In the early lives of new products or new stores, managers often are anxious to track and improve sales performance. To do so, it’s often useful to use a different approach than you use for tracking mature products.
Charting sales performance is easy to do with mature products. Many companies track sales using an Excel chart somewhat like this, which shows sales by month for four stores, #14 through #17.
Unfortunately, the four stores shown were new when the report was generated. The eldest store was launched in September, 2003, and the youngest was launched the following March.
In the early lives of new revenue sources, comparing sales performance by calendar month makes little sense. It’s like comparing the height of a baby with that of an adult. We learn nothing by this comparison, because the adult obviously will be taller.
Instead, it makes more sense to compare the height of the baby to the height of the adult when he was the same age as the baby. That way, we compare performance of the two individuals under equivalent conditions.
This chart illustrates the approach. It compares each store’s sales at the same age as they develop.
Notice how your conclusions about store performance will differ, depending on which chart you study.
In the first figure, stores #14 and #15 seem to perform similarly, as do stores #16 and #17. But notice the change when we compare them by age.
In the second figure, store #17 has out-performed all other stores at the six-month mark. Store #15 is out-performing store #14 significantly. And store #16 isn’t tied with #15; it’s running last.
Charts like this encourage managers to ask useful questions:
- What did the manager of Store #17 do in her first six months to generate such growth?
- What has the manager of Store #14 done to improve growth since month seven?
- Why were the sales in Store #16 flat for the first three months?
- Can these managers’ recent experiences help the manager of Store #17 perform even better in the months ahead?
- Can store #17—young as it is—offer any lessons for the other stores?
And also, of course, starting with data arranged like this makes it much easier to forecast the performance of new stores.
How to Create a Common-Age Chart
The workbook is much easier to create if you use a spreadsheet database, rather than just entering the numbers for display.
In Excel, sales data typically will come from a file imported into a spreadsheet, or from a Pivot Table. This figure shows the top and bottom of this data after I imported it into a spreadsheet and formatted it as a gray-cell database. Notice that I’ve hidden several dozen rows of data in the display.
To name each column, first select the range from the top row of labels to the bottom shaded row. Choose Formulas, Defined Names, Create from Selection, or press Ctrl+Shift+F3. In the Create Names dialog, make sure that only Top Row is checked. Then choose OK.
The shaded rows are very useful, because they show where each range name is anchored at its top and bottom. To add new data to this display, you insert new rows between the shaded borders. By doing so you expand the range names as needed.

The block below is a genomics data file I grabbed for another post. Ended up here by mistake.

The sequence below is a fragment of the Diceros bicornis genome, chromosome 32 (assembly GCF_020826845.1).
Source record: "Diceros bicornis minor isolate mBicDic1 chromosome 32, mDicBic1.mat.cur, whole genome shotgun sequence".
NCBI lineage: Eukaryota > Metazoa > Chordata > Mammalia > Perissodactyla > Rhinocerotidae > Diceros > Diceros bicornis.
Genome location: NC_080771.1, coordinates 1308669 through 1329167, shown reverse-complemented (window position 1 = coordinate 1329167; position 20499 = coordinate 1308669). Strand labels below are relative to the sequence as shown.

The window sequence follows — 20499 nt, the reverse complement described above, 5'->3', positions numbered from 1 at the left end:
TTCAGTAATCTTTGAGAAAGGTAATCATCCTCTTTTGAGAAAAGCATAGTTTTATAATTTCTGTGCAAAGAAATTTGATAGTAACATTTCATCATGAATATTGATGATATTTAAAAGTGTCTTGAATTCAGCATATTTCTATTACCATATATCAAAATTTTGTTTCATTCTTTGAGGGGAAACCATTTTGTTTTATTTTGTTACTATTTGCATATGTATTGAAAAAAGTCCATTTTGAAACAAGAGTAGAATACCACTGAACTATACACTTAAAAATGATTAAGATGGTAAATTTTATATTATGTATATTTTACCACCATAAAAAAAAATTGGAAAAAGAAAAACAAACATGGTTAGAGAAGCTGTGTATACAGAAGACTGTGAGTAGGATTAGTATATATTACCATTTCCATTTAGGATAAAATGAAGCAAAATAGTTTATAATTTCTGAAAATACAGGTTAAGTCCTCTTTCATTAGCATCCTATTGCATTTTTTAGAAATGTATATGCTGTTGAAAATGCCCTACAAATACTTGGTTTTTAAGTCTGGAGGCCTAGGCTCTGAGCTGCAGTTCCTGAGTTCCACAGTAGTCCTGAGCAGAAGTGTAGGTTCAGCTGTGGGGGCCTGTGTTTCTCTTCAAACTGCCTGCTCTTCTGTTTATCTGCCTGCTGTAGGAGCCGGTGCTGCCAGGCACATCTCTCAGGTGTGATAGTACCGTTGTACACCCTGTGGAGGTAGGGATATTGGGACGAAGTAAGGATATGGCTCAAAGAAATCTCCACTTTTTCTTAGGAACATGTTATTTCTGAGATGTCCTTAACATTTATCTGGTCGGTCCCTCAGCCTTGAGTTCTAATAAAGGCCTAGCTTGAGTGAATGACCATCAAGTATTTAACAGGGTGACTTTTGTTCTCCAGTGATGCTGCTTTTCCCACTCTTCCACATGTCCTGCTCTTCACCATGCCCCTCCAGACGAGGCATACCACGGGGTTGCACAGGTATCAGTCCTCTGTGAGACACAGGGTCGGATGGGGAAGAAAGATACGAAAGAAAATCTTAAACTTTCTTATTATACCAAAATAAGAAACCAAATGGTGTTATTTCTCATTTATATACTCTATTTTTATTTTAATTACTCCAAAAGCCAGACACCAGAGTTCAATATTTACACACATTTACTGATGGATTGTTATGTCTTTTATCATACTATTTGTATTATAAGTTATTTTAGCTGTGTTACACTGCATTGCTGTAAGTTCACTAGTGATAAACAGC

To display this data in the chart, we need to arrange the data differently. Here, each store is in its own column. And the starting date for each store is shown in row 3.
Notice that the younger stores display #N/A rather than zero in the months for which the stores don’t yet have sales. By forcing the formulas to return #N/A we force our chart to display no value for these cells. If we were to display zero, Excel would chart those zero values.
The formula with the SUMIFS function in cell B5 is a long one. To begin, enter this formula:
This formula returns the sum of all data in the Sales column that meets two criteria:
- Dates that are equal to the date in cell B3 incremented by the number of months shown in cell A5.
- The store specified in cell B4.
With the exception of one problem, this formula does just what we want: It summarizes the data into a layout that we can chart easily. The problem is that if we copy it to the rest of the display, it will return zero when no data is found; and Excel will chart these zeros as legitimate data values.
We therefore need to modify this formula to return #N/A rather than zero when data is missing. The general format of the modified formula is:
That is, we need to summarize the data twice: first to test whether the summary equals zero, second to return the non-zero amount as needed. That is, we need to create this long formula:
After you enter the formula, copy it to the range B5:E17.
To create the chart, start by temporarily deleting the “Mos” label from cell A4; select the range A4:E17; choose Insert, Charts, Line, 2-D Line, Line; then re-enter the “Mos” label. (By launching the chart with the “Mos” label missing, we tell Excel that column A contains the chart’s category axis values, not another data series.)
Note that the SUMIFS function was introduced in Excel 2007. Earlier versions of Excel therefore needed to use an array formula with this general form:
Although you can use this version of the formula in more recent versions, SUMIFS is preferred. This is because SUMIFS tends to calculate more quickly and is easier to use.
Ideas for Extending Common-Age Charts
You can create many variations of this chart.
One possibility is to chart growth rates by dividing the sales of each product by its sales in its first full month of operation. This forces all sales to have a value of 1 in month 1 and displays relative growth in sales from that point on.
You could display other measures, like number of customers, sales per customer, gross profit margin, or dollars spent for advertising and promotion. In these instances, however, the charts act more like analyses than reports. You use them to search for keys to a more successful store or product launch.